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Usual Cruelty: The Complicity of Lawyers in the Criminal Injustice System, by Alec Karakatsanis


(The New Press, Oct. 2019). 208 pages. $24.99 hardcover

Book review by Sam Feldman

Over 2.2 million people in America are being held in cages by the government, and Alec Karakatsanis’ new book demands that we ask why. Karakatsanis, a civil rights attorney and executive director of the Civil Rights Corps, has spent his career fighting mass incarceration. He is convinced that prisons, jails and the system that refers to itself as “law enforcement” are making us less safe, not more. In Usual Cruelty: The Complicity of Lawyers in the Criminal Injustice System, he sets out to demonstrate the hypocrisy, irrationality and everyday horrors of what he calls the “punishment bureaucracy.”

The three essays that make up Karakatsanis’ book were written at different points in his career and have different focuses, but his central themes are consistent and compelling. The supposed values of our criminal justice system – the impartial administration of law, reluctance to infringe on protected rights, safeguards against arbitrary abuse of power – are nowhere to be found in the communities subjected to surveillance, search and seizure, or in the courtrooms and cages through which the human beings extracted from those communities are processed.

Karakatsanis points an accusatory finger at the operators of this system, lawyers and judges in particular. We require proof of guilt beyond a reasonable doubt to convict someone at trial, and we demand compelling reasons before we allow the infringement of constitutional rights such as the right to raise one’s children. At the same time that we pride ourselves on these legal traditions, however, we’ve developed a system of mass incarceration despite the lack of any proof that it is solving the social problems used to justify its existence.

As Karakatsanis emphasizes, the way crime is defined and punished is profoundly political. Gambling in the street over dice is illegal, but operating casinos or speculating in currency or real estate is both legal and highly profitable. A wide array of plants and chemicals are so illicit that selling or even possessing them can land you in prison, yet hospitals and museums have wings named for generous benefactors who reaped their wealth selling different types of harmful plants and chemicals. It’s a crime for government officials to reveal certain information they’re supposed to keep secret, but it’s not a crime for them to withhold information they’re legally required to disclose.

Once these political decisions have been made – often with input from those who stand to benefit – they’re carried out unequally. For example, drug raids are directed at low-income neighborhoods rather than dormitories at the nearby university, and resources spent on those raids aren’t used to investigate insider trading and tax evasion in the skyscrapers downtown. If wealthy white communities were policed at the same rate and in the same manner as the least powerful neighborhoods, Karakatsanis suggests, the resulting outcry would attract constant news coverage and demands for change.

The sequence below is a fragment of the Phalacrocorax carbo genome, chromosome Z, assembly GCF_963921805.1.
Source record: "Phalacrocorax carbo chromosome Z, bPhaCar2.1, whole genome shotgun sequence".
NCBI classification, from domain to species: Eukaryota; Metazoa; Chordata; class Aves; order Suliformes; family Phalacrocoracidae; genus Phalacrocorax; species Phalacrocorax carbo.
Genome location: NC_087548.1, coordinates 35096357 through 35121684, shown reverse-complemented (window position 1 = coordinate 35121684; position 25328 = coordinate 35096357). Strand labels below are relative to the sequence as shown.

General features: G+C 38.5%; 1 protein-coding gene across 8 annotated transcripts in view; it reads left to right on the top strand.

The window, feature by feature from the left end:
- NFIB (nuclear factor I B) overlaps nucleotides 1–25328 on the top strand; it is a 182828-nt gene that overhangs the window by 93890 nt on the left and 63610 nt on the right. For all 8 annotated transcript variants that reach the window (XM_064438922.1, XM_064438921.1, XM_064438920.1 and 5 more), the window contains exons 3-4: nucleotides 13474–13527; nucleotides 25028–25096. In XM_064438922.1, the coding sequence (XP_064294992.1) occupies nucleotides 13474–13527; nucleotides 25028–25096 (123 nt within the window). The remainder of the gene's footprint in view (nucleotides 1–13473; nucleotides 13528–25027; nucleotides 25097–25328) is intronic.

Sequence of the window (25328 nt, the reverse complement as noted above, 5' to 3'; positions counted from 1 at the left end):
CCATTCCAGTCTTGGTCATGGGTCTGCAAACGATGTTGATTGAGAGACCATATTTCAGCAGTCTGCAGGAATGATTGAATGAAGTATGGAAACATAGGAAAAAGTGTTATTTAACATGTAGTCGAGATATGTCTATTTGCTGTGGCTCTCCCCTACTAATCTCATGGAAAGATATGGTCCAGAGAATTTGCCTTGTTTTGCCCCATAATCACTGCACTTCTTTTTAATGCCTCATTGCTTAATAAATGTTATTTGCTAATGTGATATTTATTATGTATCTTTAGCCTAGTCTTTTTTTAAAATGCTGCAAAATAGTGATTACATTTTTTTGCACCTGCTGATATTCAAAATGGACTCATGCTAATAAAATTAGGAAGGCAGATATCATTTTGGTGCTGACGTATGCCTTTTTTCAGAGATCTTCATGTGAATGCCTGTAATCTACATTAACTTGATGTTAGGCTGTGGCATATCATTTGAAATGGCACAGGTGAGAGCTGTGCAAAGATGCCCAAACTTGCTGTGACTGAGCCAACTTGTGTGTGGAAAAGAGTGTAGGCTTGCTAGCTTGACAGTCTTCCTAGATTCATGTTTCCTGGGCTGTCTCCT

While Karakatsanis’ well-researched and precisely footnoted book aims to make his legal colleagues and the public see what’s in front of their eyes and behind our prison walls, he also aims to make us feel. One of his most effective moments comes in the introduction, when he describes his fight against the practice of shackling every child brought into D.C. juvenile court. These children, some as young as eight and many already traumatized, were held in metal chains for as long as an entire day. In his three years as a D.C. public defender, Karakatsanis writes, “I never saw a white child in those courtrooms.” He and his colleagues eventually managed a partial victory, so that only 20 percent rather than all of the children are shackled in D.C. court today.

Karakatsanis grimly imagines the reaction of the judges, prosecutors and other court personnel who routinely oversaw the shackling of vulnerable black children in court if they returned home one night “to find that their babysitter had bound their children in metal chains.” Even if the babysitter claimed the children had misbehaved, Karakatsanis suspects the parents would have demanded a full justification for such extraordinary measures. Is it too much to ask that we extend the same concern to other people’s children?

Although he’s wary of the new wave of self-described progressive prosecutors, Karakatsanis has hope for the future. In outlining six shortcomings of overly cautious reforms, he also identifies corresponding principles for shrinking the criminal justice system and repairing its harms. In the end, he suggests, the solutions may come from the bottom up; that is, from the communities that have suffered the brunt of the punishment bureaucracy. Usual Cruelty’s clear indictment of our justice system will be a useful tool in bringing about those solutions.

Karakatsanis’ book is available from Amazon and other booksellers. 

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